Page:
Washington, Ashwin or Axar? This aside, India have most bases covered ahead of World Cup

Five things India learned (or didn't) over the course of their 2-1 series victory against Australia

That's it, then. India have played their last set of ODIs in the lead-up to the World Cup, and only a pair of warm-up games remain before they meet Australia in Chennai on October 8. Here are five things they learned (or didn't) over the course of their 2-1 series victory.

Axar, Ashwin or Washington?

Fourteen of India's original World Cup 15 will definitely be in the final squad, unless injury strikes at the 11th hour. One spot, though, could still be undecided, with Axar Patel's quadriceps strain creating room for a possible swap.
Axar's recovery is proceeding smoothly, by all accounts, and he is expected to be fit by the time the World Cup starts. But there's still a chance that he could miss out, if the performances of R Ashwin and Washington Sundar against Australia have swayed the selectors and the team management into wanting an offspinner in the squad.
On the batting front, Axar is perhaps India's best option at the troublesome No. 8 spot. He brings left-handedness to a mostly right-handed line-up, can attack and defend, and is an excellent player of spin, which makes him capable of floating up the order if required.
His bowling, though, reduces India's scope for variety, given that he's only likely to play if India pick three spinners, and that his style of bowling is similar to Ravindra Jadeja's. Having two Jadejas isn't a bad thing against predominantly right-handed line-ups, but India might want an offspinner against top orders stocked with left-handers.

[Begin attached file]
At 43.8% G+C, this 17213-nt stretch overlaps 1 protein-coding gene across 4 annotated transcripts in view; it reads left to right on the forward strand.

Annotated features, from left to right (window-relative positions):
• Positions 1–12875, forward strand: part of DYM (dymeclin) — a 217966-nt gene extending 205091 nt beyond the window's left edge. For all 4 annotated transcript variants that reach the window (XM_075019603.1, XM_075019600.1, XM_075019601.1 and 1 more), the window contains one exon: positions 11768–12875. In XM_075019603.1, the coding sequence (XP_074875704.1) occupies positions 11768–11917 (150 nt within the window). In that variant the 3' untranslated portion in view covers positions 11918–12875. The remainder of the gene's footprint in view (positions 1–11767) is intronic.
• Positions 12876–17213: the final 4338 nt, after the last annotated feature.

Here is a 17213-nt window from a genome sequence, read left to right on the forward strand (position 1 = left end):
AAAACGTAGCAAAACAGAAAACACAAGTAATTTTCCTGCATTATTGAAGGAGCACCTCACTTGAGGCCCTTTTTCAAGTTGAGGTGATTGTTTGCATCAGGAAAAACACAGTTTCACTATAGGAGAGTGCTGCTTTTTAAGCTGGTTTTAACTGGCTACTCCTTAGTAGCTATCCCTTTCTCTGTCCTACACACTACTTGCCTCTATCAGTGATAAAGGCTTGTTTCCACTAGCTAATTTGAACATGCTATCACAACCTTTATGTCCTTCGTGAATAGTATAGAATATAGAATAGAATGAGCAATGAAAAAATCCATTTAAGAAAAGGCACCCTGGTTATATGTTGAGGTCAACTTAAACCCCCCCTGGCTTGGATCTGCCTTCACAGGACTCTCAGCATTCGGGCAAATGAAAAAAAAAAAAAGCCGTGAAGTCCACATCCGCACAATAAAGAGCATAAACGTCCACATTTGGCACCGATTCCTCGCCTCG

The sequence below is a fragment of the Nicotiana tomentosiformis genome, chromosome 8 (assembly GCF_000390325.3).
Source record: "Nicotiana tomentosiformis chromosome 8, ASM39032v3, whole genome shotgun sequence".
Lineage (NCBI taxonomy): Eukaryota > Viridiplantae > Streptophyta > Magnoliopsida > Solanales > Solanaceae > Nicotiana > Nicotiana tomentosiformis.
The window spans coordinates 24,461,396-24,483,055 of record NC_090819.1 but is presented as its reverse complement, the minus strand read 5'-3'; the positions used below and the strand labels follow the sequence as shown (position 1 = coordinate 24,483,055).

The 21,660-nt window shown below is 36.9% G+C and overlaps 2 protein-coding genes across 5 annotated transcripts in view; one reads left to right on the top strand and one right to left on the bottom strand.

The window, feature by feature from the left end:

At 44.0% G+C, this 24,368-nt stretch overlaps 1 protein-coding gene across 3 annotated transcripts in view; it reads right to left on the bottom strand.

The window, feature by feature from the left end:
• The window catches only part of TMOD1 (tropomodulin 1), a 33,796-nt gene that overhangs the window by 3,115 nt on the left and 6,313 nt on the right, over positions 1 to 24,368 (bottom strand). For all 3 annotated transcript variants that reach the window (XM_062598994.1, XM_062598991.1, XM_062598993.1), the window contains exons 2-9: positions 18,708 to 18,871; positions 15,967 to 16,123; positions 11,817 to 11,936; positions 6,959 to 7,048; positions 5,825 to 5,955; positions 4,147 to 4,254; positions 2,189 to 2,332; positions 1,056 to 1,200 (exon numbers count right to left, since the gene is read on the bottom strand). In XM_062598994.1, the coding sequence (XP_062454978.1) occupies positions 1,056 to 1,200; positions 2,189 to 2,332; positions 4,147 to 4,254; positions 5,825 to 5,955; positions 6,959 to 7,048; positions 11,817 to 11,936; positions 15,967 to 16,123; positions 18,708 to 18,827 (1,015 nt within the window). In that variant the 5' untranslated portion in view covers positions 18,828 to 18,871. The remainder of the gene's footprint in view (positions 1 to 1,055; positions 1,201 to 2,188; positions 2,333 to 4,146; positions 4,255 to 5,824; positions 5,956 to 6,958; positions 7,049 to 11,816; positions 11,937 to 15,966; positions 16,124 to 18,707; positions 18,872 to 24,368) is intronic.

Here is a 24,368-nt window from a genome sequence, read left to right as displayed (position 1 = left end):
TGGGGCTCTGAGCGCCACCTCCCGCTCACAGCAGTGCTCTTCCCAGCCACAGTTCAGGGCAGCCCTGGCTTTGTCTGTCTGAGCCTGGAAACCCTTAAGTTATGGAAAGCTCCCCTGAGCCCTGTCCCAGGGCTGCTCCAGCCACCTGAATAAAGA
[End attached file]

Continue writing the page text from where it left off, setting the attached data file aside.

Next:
And since the Test series against Australia earlier this year, Axar has looked a little off-colour with the ball. He's at his best when he induces doubt in the batters' minds by getting the odd ball to turn sharply against his pronounced angle into the right-hander, but that hasn't been happening for him of late - not even on a square turner in Colombo during the Asia Cup game against Sri Lanka.
There's every chance he could sort out his issues by the time the World Cup starts, but in the interim, India have tried two offspinning-allrounders who have shown how useful they can be. Ashwin played the first two ODIs against Australia, and looked hugely impressive once he got into rhythm, picking up 1 for 11 in his last four overs in Mohali, and three wickets in Indore, including those of Marnus Labuschagne with a cracking reverse carrom ball, and David Warner, who batted right-handed to try and counter his threat.
Washington then took Ashwin's place in Rajkot and conceded just 48 in ten overs on a surface where Australia racked up 352. His bowling had little of Ashwin's guile and variety, but he showed the virtue of hammering away at a hard-to-get-after length while minimising width. With Shubman Gill rested, Washington also got the chance to open the batting. He only managed 18 off 30 balls, but he may have been rusty, given was batting in a competitive game for the first time since August 20. It's also unlikely he'll have to open at any point if he's picked for the World Cup.
Washington shares, in theory, some of Axar's strengths - including batting left-handed - but his power game lower down the order remains largely untested at international level.
Who will India's 15th player be, then?
"I just think we'll have to wait for an official confirmation or for a decision on that," head coach Rahul Dravid said after the third ODI against Australia. "The NCA is in touch with the selectors, they're in touch with Ajit [Agarkar, the chief selector]. I wouldn't want to make any comments on that, but if there's any changes, you guys will hear about it officially. As of now there are no changes."

A sixth bowler is a genuine asset

Washington's performance in Rajkot also took some of the heat away from a couple of India bowlers who endured off days. Prasidh Krishna went for 45 in five overs and Kuldeep Yadav for 48 in six, but they weren't forced to bowl their entire quotas because India had six bowlers to play with.